Sinusoidal pressure transient test is one of the periodically changing flow-rate methods to evaluate hydrological characteristics of complicated reservoirs. We have carried out numerical simulation studies to examine optimal sinusoidal flow periods and resulting pressure transient behaviors of an observation well. Three-dimensional porous and double porosity (“MINC”) reservoir models are used. Differences between the pressure response of the porous-medium and the fracturedmedium models are discussed. It appears to be possible to predict whether a reservoir medium between two wells is of porous type or fractured type, when hydraulic diffusivity of several different sinusoidal flow-rate periods can be estimated from the time lag of the pressure interference at an observation well. We have also described pressure-transient solutions for applying the sinusoidal test to geothermal wells.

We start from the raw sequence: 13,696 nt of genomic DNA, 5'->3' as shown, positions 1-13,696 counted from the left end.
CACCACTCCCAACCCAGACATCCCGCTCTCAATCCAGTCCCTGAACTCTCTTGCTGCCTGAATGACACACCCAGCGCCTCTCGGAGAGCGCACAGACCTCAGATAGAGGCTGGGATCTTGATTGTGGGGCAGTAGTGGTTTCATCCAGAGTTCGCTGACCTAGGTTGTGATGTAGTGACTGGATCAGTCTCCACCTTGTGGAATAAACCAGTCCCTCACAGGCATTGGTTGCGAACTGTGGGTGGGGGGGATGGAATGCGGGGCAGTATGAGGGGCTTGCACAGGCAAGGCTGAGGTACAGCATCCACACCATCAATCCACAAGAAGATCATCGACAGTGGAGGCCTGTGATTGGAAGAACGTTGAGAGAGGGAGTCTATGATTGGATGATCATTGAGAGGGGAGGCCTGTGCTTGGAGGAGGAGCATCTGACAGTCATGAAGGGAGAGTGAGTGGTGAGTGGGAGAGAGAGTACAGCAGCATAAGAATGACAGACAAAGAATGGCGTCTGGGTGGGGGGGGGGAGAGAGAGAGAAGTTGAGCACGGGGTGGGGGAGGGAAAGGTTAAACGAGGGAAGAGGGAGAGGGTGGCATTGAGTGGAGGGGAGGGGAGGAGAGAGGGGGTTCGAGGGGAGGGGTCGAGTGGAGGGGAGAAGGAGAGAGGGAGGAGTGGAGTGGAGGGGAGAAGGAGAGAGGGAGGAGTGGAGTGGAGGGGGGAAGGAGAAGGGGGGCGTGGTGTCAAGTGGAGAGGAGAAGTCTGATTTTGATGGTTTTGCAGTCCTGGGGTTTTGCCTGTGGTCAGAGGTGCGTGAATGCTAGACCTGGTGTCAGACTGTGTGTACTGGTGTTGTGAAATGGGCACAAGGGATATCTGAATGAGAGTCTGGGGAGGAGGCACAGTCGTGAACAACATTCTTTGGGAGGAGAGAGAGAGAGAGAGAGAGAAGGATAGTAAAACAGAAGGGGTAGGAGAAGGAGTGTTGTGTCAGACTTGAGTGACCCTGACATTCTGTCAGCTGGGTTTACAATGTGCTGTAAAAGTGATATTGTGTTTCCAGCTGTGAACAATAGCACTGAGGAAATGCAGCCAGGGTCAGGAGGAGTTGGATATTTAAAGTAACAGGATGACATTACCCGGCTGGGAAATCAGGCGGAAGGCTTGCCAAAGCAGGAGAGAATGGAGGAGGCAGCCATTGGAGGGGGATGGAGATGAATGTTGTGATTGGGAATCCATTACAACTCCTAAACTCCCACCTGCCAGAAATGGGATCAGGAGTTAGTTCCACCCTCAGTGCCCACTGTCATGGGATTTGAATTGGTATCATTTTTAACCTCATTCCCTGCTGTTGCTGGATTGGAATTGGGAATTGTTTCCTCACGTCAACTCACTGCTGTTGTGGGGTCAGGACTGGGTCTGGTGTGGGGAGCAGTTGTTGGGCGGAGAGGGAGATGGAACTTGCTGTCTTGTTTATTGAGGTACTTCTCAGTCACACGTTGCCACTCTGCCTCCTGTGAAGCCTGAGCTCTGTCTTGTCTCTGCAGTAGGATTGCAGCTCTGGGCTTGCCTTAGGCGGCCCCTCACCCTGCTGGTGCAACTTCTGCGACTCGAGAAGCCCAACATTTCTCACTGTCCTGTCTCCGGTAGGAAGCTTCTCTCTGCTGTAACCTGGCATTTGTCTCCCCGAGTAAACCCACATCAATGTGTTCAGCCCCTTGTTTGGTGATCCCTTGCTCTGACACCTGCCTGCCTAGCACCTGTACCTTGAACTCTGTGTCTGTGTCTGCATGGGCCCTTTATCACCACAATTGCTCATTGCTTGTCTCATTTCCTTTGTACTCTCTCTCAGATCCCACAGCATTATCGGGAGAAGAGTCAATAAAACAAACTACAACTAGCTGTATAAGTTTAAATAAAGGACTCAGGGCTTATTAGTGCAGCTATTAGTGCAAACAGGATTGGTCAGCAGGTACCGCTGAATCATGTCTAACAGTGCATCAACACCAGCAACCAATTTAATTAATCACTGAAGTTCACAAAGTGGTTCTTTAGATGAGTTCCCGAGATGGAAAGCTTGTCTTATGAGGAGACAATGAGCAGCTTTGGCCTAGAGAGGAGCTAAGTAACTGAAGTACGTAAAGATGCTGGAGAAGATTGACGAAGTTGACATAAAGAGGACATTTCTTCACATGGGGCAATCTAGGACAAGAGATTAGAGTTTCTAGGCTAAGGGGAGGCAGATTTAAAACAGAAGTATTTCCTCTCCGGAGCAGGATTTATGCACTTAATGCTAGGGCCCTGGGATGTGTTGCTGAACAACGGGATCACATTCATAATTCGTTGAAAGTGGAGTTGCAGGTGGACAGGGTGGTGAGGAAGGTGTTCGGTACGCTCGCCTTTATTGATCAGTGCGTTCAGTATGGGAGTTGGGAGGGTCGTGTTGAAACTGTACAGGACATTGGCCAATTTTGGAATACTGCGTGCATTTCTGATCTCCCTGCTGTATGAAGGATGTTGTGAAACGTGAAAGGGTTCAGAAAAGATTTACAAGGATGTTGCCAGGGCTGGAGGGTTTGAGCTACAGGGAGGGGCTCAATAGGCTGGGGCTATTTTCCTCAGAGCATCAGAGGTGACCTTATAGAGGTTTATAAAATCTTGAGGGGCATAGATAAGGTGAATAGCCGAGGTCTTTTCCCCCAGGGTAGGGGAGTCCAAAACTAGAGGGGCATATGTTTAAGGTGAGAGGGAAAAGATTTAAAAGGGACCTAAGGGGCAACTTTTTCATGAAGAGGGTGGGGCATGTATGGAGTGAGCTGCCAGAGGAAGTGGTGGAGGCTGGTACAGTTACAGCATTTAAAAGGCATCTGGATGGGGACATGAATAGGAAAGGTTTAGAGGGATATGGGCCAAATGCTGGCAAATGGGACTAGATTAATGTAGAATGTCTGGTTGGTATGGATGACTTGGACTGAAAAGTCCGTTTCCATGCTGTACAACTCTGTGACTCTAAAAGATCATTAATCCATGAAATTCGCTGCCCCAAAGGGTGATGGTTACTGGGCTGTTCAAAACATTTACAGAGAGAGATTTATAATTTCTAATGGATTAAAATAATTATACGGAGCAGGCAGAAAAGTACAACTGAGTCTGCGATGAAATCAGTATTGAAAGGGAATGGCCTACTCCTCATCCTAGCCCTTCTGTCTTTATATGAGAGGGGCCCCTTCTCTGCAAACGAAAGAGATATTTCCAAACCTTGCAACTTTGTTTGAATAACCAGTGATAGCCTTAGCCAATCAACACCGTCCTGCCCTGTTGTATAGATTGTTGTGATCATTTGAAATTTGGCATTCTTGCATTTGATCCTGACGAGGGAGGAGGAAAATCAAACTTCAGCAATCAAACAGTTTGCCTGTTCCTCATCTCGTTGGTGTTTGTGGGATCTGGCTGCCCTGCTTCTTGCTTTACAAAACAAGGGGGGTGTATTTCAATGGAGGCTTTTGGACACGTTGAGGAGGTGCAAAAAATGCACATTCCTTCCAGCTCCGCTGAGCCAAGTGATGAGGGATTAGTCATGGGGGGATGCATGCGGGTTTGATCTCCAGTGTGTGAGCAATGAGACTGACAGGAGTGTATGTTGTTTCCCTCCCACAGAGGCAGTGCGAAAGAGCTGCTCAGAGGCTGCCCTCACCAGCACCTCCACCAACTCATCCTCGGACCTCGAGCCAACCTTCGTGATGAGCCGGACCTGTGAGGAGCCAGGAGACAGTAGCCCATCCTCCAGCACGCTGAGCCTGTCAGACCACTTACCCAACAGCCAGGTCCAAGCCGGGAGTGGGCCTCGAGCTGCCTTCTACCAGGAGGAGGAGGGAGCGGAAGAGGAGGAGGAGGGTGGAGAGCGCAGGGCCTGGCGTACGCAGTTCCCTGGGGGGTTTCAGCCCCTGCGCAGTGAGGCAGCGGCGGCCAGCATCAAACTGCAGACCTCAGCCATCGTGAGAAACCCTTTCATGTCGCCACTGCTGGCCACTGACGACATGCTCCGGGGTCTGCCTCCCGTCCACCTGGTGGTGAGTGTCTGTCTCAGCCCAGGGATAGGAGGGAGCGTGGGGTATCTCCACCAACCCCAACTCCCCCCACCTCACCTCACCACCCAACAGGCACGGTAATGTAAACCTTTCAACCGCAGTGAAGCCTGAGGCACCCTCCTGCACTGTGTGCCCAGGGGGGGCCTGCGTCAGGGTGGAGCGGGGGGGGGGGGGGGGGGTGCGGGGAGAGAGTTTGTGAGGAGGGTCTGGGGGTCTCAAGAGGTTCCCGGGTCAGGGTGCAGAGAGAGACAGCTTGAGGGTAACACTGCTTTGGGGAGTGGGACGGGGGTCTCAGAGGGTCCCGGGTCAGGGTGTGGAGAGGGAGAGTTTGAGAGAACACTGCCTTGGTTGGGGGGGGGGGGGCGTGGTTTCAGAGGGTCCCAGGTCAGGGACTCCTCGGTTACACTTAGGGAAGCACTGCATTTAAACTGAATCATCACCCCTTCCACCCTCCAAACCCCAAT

Reservoir structure and stress field at the Ogachi Hot Dry Rock field, Japan, have been examined using hydraulically induced AE (Acoustic Emission/Microseismic) events. Two large scale hydraulic fracturing tests were conducted by CRIEPI (Central Research Institute of Electric Power Industry, Japan) in 1991 and 1992. The fracturing tests were carried out at two different depth intervals, 990m∼1000m and 711m∼719m. AE events were observed by using near-surface networks deployed around the fracturing well. The source locations of induced AE events for the two experiments distribute towards the NNE and ENE directions, respectively. The AE multiplets, which are the group of AE events with very similar waveforms in spite of different origin times, are analyzed to evaluate the fractures in the reservoir and to estimate the stress field. AE multiplets are considered to be the AE events that occurred on the same fracture planes with the same source mechanism. The precise source locations of the multiplets are estimated using the cross spectrum analysis. The orientations of fracture planes derived from the source distribution of each group of similar AE events suggest that the seismically activated fractures have orientation in the NE-SW direction for both the 1991 and 1992 experiments, even though the entire source distributions are different in each case. The stress field is also estimated by using the orientation of fractures and the slip directions of the fractures, which were evaluated using Pwave polarities. The stress field is calculated assuming that the derived fracture planes caused shear slip during the pressurization of the fractures according to the Coulomb's criteria. Under this assumption, it is suggested that the maximum principal stress direction is nearly WSW-ENE, and that the ratio of minimum and intermediate stresses is small and the ratio of maximum and minimum stresses is large.